The invisible challengers

I APPRECIATE that rural Suffolk and north Essex are prime Tory territories, but I can't help but despair at some of the candidates chosen by Labour and Liberal Democrats who have emerged without any publicity and whom their local parties are seemingly trying to keep as secret as possible and well away from the media spotlight.

Graham Dines

I APPRECIATE that rural Suffolk and north Essex are prime Tory territories, but I can't help but despair at some of the candidates chosen by Labour and Liberal Democrats who have emerged without any publicity and whom their local parties are seemingly trying to keep as secret as possible and well away from the media spotlight.

Let's look at six Labour candidates in the area. Party activists have selected Swatantra Nandanwar in Maldon, John Spademan in Witham, Ohid Ahmed in Suffolk West, William Edwards in Braintree, Kevin Hind in Bury St Edmunds and Bhavni Joshi in Suffolk Central & Ipswich North - they could be Trappist monks for all the publicity they have sought for themselves.

If the Liberal Democrats in Saffron Walden, Maldon, Clacton, Harwich & Essex North, Braintree, Witham and Suffolk West have chosen candidates, they are remarkably shy people because neither they nor their party organisation has contacted me. As for Ipswich, with around three months left until polling day, there is no sign of a Liberal Democrat candidate.


You may also want to watch:


In the run-up to the 2001 general election, I helped the East of England Labour Party with some of its media training for candidates. I remember telling the assembled men and women at Belstead House in Ipswich that while they shouldn't bombard the media with breathless announcements about their support for and pride in the Government, they should at least show some signs that they are alive and that they should provide journalists working on the election campaign with mobile numbers and email addresses.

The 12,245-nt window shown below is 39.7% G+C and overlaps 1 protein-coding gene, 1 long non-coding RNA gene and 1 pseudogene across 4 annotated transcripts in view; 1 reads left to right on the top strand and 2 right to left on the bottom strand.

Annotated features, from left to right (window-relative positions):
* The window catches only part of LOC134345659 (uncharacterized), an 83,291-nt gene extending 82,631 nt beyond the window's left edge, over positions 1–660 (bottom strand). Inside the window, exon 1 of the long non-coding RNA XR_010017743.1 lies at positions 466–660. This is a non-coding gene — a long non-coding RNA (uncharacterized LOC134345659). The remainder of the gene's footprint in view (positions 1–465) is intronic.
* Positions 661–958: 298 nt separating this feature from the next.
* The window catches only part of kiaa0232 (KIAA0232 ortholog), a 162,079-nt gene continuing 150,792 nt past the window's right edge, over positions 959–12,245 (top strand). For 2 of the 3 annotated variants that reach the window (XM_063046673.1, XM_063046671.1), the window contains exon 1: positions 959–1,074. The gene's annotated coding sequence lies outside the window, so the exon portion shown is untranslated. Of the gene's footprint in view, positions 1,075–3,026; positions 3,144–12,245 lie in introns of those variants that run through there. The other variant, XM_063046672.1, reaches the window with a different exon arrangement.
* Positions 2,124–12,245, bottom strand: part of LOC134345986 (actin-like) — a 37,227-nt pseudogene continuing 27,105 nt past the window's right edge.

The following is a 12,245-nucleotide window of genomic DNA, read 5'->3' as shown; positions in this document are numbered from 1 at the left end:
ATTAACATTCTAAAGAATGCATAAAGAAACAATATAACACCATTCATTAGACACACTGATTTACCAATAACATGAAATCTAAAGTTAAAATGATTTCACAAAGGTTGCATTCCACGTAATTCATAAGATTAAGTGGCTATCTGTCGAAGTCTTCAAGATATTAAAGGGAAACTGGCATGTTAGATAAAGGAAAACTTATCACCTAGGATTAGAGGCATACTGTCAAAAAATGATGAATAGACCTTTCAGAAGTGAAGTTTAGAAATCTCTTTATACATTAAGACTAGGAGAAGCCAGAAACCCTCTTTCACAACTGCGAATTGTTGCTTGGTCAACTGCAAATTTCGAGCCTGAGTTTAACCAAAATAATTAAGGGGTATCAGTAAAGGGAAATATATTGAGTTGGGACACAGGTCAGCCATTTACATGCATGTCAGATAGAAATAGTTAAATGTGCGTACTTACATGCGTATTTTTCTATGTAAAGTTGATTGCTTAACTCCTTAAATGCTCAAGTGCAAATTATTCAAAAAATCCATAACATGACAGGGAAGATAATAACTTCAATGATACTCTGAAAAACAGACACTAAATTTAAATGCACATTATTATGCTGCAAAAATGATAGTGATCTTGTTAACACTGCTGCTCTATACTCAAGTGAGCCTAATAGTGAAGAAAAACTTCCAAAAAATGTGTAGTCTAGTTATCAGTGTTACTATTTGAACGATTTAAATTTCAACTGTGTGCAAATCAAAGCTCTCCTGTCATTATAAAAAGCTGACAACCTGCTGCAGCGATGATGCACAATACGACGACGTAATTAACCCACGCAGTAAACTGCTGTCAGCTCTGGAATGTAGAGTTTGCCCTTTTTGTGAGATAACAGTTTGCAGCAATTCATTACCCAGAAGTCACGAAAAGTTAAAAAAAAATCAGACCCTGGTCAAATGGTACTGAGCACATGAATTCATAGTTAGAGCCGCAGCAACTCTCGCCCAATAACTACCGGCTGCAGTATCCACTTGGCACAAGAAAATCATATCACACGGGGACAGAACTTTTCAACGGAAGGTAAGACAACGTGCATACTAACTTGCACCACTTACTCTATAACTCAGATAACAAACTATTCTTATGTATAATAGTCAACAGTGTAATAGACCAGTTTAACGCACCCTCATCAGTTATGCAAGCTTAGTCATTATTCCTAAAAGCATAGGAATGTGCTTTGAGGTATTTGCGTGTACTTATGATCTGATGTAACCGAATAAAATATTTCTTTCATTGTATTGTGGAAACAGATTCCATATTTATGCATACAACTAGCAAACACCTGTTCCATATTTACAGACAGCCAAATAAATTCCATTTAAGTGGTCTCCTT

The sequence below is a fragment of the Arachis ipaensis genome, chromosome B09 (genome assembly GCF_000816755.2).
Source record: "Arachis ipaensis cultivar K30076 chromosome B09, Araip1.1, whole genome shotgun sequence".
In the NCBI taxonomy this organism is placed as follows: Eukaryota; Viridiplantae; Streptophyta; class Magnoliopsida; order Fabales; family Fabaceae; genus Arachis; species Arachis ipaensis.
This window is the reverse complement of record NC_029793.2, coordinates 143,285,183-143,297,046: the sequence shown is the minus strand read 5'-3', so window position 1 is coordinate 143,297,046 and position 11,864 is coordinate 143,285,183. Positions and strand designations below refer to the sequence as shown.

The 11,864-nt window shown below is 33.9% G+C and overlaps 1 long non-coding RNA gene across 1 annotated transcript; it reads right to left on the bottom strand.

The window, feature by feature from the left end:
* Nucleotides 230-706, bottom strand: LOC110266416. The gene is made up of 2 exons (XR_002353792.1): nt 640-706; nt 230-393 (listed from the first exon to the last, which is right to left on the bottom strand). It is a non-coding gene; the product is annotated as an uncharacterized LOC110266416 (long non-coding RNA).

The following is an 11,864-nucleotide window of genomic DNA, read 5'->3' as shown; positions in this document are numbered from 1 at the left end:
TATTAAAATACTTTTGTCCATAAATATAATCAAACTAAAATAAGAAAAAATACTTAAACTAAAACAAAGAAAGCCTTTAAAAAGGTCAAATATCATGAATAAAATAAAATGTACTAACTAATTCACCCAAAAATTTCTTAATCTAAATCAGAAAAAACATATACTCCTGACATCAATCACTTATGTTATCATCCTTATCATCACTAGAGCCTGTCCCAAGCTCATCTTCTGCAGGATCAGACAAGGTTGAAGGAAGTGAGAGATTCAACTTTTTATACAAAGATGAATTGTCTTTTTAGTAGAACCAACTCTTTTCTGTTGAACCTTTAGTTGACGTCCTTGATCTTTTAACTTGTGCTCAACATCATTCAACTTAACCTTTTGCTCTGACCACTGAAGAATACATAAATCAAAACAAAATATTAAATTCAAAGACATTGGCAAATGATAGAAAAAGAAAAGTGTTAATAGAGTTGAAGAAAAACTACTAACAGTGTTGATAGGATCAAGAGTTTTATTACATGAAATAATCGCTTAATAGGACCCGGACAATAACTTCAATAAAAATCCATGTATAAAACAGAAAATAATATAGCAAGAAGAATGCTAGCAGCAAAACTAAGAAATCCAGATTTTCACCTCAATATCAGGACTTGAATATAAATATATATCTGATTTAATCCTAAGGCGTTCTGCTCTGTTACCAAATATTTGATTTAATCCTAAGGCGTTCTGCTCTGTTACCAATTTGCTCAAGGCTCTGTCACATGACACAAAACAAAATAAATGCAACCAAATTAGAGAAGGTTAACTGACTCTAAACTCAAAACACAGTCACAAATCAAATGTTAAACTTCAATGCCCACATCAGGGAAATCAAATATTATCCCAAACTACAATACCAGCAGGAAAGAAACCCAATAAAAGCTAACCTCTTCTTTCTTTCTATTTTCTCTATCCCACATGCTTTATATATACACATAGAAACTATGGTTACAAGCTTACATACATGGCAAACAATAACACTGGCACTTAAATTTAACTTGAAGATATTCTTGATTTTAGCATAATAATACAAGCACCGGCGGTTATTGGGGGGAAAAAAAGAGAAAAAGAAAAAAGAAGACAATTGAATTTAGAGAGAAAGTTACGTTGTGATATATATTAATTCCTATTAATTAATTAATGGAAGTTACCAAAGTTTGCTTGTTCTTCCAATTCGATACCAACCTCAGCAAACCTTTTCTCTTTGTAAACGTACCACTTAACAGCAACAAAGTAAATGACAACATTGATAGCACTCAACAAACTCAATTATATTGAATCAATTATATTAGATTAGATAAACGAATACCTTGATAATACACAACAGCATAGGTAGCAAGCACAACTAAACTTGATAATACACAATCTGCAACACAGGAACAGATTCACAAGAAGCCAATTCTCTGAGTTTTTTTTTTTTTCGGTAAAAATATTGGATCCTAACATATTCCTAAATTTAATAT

Woe betide any candidate who complains that I am biased and they don't get their messages across in print. The adage goes: You can't help those who won't help themselves.

Most Read

I do not have the time to start chasing reclusive candidates. By their inactivity, they are admitting what I already know - they don't have a chance on polling day.

CLEGG PLAYING HARD TO GET

NICK Clegg seems determined to make Gordon Brown and David Cameron sweat it out as he plays the reluctant bride in the run-up to the general election. He says in the event of a hung parliament, he will not enter a formal coalition, mainly, I suspect, because he opposed the retention of an independent nuclear deterrent which the other parties support.

He is to set out a raft of policies which he will trade in return for the votes of Lib Dem MPs in the next parliament. These are a demand for a pupil premium to direct extra investment to disadvantaged children, tax reform to take four million out of tax and raise taxes on the rich, rebalancing of the economy away from centralised banking with a new emphasis on a greener economy, reform of the voting system, and a democratically-elected House of Lords.

This is a shopping list which Brown could buy but which Cameron would not touch at any price. No wonder Dave is getting tetchy!

Become a Supporter

This newspaper has been a central part of community life for many years. Our industry faces testing times, which is why we're asking for your support. Every contribution will help us continue to produce local journalism that makes a measurable difference to our community.

Become a Supporter
Comments powered by Disqus